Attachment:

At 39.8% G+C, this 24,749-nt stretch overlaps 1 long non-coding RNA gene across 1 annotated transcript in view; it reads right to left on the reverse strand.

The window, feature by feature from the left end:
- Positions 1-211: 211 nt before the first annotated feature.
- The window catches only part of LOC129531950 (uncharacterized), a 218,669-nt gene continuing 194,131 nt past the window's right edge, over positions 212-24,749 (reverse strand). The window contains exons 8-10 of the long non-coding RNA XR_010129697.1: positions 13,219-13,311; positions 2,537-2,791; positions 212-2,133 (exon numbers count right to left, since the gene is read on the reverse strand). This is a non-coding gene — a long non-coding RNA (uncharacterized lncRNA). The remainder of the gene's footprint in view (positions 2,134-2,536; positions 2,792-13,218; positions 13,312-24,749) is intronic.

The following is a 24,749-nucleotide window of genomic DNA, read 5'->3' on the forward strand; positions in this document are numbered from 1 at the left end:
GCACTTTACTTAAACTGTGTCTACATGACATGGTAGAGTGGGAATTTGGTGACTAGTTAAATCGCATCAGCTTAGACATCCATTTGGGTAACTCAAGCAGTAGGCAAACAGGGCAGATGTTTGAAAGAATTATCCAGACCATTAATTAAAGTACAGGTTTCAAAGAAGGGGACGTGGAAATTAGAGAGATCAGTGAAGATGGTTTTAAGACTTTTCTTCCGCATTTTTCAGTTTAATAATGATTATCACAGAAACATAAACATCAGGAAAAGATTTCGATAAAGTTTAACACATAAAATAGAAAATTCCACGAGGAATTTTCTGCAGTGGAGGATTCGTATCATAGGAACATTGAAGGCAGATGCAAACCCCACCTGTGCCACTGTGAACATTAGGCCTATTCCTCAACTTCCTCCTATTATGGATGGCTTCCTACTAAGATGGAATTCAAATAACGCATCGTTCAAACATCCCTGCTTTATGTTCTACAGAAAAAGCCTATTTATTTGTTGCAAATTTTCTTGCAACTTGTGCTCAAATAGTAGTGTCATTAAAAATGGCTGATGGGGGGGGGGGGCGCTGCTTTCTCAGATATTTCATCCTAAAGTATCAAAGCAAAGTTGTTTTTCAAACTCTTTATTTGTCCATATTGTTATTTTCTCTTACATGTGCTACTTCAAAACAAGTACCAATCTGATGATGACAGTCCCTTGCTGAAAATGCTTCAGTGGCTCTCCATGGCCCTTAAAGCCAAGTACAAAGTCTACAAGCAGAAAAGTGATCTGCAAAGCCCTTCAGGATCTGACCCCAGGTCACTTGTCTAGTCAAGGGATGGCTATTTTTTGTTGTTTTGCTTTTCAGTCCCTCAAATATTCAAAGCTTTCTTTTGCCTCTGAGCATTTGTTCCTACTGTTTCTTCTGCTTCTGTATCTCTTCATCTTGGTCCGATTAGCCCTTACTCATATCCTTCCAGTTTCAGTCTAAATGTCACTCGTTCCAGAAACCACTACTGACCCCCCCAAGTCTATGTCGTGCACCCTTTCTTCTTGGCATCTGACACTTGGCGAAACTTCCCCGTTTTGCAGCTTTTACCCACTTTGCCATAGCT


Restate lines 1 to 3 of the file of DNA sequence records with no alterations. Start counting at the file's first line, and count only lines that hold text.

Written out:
At 39.8% G+C, this 24,749-nt stretch overlaps 1 long non-coding RNA gene across 1 annotated transcript in view; it reads right to left on the reverse strand.

The window, feature by feature from the left end:
- Positions 1-211: 211 nt before the first annotated feature.